Other notes ...
-- Remember when watching a football game just meant watching a football game? Did anyone tune into last night's game to listen to Mike Patrick cackle like a girl, or find out where Todd Blackledge went for Todd's Taste of the Town (which ESPN injected into a one-point game in the fourth quarter)? Do we have to keep listening to Big & Rich (or the completely unbearable Rascal Flatts on Raycom)? Can't we just watch the game? Please?
-- Which reminds me: Lee Corso celebrated his pick of Auburn to win Saturday night's game by putting on a helmet with no facemask, then covering himself with toilet paper. Just kill me. I'm not kidding. Shoot me in the head.
-- I still don't understand the appeal of Chris Todd. He's a decent quarterback if you're trying to win Conference USA. And he played about as well as he could have Saturday night. But you're not winning the SEC with Chris Todd as your QB. You're just not.
-- Speaking of quarterbacks, I can't believe no one mentioned that Jarrett Lee played a great deal better when Andrew Hatch went out of the game, and he became LSU's only option. Sometimes kids play better when their backs are to the wall.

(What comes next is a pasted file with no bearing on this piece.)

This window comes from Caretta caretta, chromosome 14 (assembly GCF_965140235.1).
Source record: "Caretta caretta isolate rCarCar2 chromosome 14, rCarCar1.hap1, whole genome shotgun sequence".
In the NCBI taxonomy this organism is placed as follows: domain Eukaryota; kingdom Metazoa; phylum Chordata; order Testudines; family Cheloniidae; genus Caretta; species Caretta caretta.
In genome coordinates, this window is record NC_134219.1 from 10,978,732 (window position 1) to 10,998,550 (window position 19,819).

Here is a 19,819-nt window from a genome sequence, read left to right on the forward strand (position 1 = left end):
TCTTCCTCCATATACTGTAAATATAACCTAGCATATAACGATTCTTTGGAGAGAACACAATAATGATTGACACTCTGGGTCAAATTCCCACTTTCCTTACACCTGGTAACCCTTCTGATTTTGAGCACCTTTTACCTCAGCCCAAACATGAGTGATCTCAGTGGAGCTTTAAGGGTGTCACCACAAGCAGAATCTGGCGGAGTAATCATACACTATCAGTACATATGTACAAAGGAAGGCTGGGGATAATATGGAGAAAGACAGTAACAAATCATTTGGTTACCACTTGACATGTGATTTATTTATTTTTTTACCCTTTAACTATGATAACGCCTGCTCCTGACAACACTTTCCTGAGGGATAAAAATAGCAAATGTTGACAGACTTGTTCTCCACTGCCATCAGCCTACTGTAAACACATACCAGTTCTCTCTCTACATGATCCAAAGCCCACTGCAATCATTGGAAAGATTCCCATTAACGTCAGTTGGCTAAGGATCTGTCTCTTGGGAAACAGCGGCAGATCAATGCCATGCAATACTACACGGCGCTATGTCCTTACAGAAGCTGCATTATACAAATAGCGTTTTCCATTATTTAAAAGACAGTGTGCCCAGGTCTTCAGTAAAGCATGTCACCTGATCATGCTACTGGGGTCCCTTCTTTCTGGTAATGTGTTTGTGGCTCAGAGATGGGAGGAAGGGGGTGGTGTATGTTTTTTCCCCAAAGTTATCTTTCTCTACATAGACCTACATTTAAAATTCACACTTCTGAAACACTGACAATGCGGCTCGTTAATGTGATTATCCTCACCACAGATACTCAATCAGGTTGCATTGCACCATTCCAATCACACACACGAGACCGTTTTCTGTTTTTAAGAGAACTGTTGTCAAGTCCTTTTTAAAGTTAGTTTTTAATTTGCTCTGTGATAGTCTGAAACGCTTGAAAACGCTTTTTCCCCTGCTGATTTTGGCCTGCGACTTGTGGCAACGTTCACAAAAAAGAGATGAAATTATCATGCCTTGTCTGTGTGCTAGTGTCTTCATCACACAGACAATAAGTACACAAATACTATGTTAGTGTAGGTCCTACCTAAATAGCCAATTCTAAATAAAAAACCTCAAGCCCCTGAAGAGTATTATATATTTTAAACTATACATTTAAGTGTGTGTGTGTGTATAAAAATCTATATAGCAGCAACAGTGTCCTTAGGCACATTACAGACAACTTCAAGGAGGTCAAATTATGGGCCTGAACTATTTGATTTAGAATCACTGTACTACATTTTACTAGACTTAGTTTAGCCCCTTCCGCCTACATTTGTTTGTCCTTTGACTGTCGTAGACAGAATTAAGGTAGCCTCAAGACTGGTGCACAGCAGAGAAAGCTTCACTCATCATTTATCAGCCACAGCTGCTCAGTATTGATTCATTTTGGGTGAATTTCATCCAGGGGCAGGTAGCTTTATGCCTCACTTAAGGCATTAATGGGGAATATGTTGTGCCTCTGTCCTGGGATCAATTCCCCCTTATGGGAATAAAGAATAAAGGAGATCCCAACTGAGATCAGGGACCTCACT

-- Even though LSU's offense still resembles something drawn up your backyard, their staff called a great game in the second half Saturday night. They took advantage of the one place where they had an advantage -- their receivers vs. Auburn's secondary -- and kept in enough people to keep Auburn's rush off Lee.
Which brings us to the most important thing Auburn fans should take away from Saturday: LSU is a better team that played a better game. Auburn didn't give it away; LSU simply outplayed Auburn in the second half. It happens. Move on.
And that's about all I can do at the moment. For the best and worst from Saturday, read BSR, EDSBS, Dr. Saturday and Awful Announcing.